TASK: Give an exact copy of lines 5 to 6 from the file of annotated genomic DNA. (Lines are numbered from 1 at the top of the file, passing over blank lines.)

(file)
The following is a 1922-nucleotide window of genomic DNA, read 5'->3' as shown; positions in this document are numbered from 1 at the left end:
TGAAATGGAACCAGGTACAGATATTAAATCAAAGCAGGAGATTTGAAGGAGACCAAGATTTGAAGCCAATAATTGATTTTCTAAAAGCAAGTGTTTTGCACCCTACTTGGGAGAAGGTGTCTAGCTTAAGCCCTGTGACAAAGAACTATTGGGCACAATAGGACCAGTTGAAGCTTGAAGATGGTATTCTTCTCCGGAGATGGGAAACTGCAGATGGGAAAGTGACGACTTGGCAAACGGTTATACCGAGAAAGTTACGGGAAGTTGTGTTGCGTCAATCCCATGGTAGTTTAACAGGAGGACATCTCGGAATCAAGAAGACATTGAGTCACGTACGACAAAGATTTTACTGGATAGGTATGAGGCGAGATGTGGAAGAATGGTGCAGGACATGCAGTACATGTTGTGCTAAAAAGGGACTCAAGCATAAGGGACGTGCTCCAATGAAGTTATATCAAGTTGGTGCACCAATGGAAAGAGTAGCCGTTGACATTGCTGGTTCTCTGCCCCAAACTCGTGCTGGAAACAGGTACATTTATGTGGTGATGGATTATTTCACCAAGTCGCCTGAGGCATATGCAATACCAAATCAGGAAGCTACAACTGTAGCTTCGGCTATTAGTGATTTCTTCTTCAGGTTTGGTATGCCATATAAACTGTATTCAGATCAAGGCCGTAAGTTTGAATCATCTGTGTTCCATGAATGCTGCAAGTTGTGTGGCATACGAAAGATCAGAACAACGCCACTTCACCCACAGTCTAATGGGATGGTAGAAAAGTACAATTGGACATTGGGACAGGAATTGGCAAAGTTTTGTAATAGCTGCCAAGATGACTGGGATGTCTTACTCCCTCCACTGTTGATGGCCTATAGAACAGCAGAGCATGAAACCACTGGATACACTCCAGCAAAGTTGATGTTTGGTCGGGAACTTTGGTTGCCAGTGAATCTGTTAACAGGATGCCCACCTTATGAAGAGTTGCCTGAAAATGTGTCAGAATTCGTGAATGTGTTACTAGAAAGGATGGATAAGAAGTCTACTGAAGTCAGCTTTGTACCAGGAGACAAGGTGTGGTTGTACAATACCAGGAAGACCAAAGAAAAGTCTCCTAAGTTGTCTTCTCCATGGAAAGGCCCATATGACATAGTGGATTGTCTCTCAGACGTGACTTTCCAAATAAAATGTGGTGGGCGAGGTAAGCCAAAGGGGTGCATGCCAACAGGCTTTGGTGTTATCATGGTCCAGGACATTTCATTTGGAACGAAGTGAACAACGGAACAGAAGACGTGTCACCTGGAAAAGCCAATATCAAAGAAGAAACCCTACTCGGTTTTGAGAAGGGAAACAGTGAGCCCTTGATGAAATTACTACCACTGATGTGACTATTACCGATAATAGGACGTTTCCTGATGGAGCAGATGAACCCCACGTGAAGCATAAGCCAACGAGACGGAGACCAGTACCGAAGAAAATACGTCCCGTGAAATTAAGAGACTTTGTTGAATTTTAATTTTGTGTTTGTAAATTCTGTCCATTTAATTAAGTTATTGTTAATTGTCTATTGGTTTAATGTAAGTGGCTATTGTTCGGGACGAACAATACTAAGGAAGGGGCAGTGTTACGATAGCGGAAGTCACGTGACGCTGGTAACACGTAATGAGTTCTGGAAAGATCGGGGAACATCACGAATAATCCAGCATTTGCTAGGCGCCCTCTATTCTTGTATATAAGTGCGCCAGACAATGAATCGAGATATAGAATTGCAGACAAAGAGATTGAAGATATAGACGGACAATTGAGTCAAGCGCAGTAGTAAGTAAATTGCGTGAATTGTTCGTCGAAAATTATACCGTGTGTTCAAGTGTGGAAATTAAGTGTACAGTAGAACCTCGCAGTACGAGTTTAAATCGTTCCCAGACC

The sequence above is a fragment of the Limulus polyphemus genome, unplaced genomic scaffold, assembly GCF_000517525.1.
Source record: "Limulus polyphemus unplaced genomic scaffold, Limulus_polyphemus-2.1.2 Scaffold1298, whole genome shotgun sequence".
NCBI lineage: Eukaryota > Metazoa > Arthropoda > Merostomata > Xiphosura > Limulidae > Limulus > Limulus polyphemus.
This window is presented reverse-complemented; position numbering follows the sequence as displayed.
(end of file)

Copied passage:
NCBI lineage: Eukaryota > Metazoa > Arthropoda > Merostomata > Xiphosura > Limulidae > Limulus > Limulus polyphemus.
This window is presented reverse-complemented; position numbering follows the sequence as displayed.